In order to purchase such a facility, a limited liability partnership called the Symbex Property Group, was created by the author in 1985 and $193,000 in capital was raised over a~ 3 year period: $158,000 was raised by closing time on the building, which took place on 24 December, 1986 ($365, 445 in 2010 dollars). Alcor directly owned $31,267 in Symbex shares. When the building sold on 24 May, 1995 during a major depression in Southern California commercial real estate prices it sold for $127,000. It thus seems reasonable to credit to Alcor half the inflation adjusted purchase price ($187,722). If the capital contribution from Cryovita is added to the estimated capital contribution from Symbex, that works out to an additional $522,081 inflation-adjusted (2010) dollars that might reasonably be added to the $1.25 million in direct expenditures by Alcor between 1983 and 1989, for a very roughly estimated total of $1,772,081.
In hindsight, that seems an impossibly small number given what was accomplished. In 1981-2 we had virtually no money beyond covering the lease and the utilities. Buying a can of spray paint to spruce up the battered appearance of otherwise serviceable equipment was a luxury, and a painful one, at that. Virtually all of my surplus income was going into the two operations, as was Jerry Leaf’s. In fact, in Jerry’s case, the bulk of the salary he earned as a researcher in the Department of Thoracic Surgery at UCLA was going to support Cryovita, while his wife and two children were largely being supported by his wife’s income as a Registered Nurse in a supervisory position at a community hospital.
Figure 5: Cryovita occupied a small, impossibly cramped industrial bay in Fullerton, California. Animal research and human cryonics cases were carried out using the same facilities. At left, above, Jerry Leaf stands next to Alcor’s first dual patient cryogenic dewar, proudly sporting the MVE logo.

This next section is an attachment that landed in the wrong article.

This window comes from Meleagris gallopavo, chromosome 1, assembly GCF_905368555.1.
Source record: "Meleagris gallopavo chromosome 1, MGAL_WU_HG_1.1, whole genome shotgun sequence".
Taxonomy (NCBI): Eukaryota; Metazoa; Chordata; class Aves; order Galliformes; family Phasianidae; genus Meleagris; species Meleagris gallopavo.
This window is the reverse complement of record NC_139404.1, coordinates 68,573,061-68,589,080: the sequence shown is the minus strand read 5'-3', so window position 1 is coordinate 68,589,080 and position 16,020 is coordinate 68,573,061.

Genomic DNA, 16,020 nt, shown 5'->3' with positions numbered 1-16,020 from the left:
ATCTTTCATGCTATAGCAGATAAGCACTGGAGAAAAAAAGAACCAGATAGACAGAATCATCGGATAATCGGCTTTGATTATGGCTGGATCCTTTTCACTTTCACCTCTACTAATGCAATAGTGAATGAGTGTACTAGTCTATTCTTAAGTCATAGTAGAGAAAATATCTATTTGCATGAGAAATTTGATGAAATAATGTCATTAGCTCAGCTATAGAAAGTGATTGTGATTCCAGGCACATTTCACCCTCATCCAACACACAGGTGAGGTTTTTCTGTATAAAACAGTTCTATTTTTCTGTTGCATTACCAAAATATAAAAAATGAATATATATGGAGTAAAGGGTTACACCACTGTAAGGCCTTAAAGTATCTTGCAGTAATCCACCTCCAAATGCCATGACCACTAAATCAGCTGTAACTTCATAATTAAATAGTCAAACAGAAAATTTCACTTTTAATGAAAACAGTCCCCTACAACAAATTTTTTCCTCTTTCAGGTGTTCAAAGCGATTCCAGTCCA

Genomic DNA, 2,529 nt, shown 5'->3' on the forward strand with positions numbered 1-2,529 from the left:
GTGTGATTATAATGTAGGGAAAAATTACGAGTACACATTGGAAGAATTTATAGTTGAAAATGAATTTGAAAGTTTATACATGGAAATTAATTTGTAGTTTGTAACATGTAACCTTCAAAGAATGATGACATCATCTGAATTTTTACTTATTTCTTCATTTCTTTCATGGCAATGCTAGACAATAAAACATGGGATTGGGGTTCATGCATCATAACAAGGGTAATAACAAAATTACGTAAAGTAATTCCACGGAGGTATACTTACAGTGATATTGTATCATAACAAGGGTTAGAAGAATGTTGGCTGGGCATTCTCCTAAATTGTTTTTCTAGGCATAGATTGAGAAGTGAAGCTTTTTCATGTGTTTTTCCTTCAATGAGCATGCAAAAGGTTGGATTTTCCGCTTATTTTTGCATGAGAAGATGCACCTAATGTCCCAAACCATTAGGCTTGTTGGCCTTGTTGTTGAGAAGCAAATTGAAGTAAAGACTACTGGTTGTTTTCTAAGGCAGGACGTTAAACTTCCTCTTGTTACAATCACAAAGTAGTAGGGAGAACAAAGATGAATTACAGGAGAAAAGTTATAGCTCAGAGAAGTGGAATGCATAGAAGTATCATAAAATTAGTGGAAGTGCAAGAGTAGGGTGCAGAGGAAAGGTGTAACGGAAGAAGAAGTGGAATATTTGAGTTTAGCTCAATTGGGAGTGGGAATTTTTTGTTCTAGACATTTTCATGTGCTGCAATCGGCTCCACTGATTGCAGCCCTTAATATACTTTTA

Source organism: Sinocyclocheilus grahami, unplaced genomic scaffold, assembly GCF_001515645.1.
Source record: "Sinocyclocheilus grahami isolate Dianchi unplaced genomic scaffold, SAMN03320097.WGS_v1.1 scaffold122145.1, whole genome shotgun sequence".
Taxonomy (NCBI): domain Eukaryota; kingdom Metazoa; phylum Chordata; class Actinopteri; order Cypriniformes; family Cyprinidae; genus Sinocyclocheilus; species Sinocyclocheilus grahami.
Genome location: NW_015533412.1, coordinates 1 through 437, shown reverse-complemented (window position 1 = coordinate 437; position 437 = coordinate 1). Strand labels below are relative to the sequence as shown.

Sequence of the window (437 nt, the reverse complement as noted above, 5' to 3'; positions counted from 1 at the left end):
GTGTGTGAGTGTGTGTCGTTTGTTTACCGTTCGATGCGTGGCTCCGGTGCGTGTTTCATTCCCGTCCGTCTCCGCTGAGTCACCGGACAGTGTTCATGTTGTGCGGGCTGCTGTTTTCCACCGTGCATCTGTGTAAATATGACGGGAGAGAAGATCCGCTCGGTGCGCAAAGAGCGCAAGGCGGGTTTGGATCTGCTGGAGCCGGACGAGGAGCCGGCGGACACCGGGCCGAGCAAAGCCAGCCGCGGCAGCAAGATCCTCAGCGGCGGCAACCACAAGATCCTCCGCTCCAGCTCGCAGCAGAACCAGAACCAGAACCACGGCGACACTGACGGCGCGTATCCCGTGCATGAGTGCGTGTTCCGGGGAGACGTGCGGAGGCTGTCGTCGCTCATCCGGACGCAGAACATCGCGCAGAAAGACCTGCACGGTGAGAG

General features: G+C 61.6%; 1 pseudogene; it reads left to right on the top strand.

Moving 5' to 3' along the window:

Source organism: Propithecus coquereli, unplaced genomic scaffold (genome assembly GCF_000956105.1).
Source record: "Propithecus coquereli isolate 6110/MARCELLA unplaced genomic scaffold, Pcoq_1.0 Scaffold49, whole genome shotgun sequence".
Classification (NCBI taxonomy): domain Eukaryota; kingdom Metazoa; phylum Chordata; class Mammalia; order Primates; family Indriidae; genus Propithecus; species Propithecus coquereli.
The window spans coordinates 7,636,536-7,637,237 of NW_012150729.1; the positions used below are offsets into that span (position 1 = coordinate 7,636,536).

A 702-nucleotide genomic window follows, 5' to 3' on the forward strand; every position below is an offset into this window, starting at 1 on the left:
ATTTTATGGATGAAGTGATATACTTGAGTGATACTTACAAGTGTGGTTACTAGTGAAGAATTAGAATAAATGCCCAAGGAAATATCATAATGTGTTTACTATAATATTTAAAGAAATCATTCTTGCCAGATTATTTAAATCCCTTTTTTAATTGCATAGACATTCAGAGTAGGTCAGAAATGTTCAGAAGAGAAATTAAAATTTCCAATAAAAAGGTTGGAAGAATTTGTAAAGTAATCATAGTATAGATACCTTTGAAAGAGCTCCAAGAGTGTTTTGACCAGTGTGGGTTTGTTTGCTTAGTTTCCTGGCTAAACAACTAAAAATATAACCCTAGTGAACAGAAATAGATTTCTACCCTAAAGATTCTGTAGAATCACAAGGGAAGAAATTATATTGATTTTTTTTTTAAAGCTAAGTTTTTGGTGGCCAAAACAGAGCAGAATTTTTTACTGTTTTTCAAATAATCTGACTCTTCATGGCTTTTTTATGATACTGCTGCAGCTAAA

Figure 6: With the exception of the operating room and the office/reception area, the bay was neither subdivided not heated or cooled. It was often miserably cold in the winter (~ 15○C) and brutally hot in the summer. Dust, which poured in from over and around the roll-up door at the back of the bay and through the skylight, was a constant problem.Above is the Alcor office at appeared in 1983.
Figure 7: Before the operating room was constructed, patient cryopreservations and research work were conducted in the undivided industrial bay. Wiring was makeshift, comfort was non-existent, and the whole operation functioned on a shoestring. Above, a canine total body washout conducted at Cryovita in 1978 or 1979.
Figure 8: The all-volunteer research staff at Cryovita during a canine TBW after the (unsuccessful) experiment circa 1978-79. Left to right: Jerry Leaf (hands), Betty Leaf, Reg Thatcher, Greg Fahy, Tom the Perfusionist, Cath Woof and (barely in frame) Thomas Donaldson.
Two other sources of revenue thus should be mentioned. The first is the enormous wealth and the enormous waste of the US at that time (and to a lesser extent, now) both in general, and in the healthcare sector, in particular. It is currently estimated by the Government Accounting Agency (GAO) that there is $60 to $90 billion a year in Medicare fraud. This represents deliberate, overt fraud – not waste in the system, or what I would call “soft” fraud, where perfectly serviceable equipment is replaced with the latest model, acceptable consumables are replaced with a different brand because of physician/administrator preference, or more rarely, because of kickbacks from suppliers.
A commonplace example was that of a cardiac surgeon wishing to switch the brand of oxygenator, tubing packs or other consumable supplies used in the operating room. Such a change in vendors may reflect a real medical advantage, or may even be worthwhile because it increases the safety and efficiency of the surgeon, or his supporting staff. Often, however, any perceived technical advantages are illusory. The primary reason for switch-overs is economic: the hospital corporation has negotiated a better deal with a different supplier. Where complex devices are involved, such as blood oxygenators, there needs to be in-house training (in-services) for the new device, and switchover needs to be abrupt and complete, to avoid possible confusion.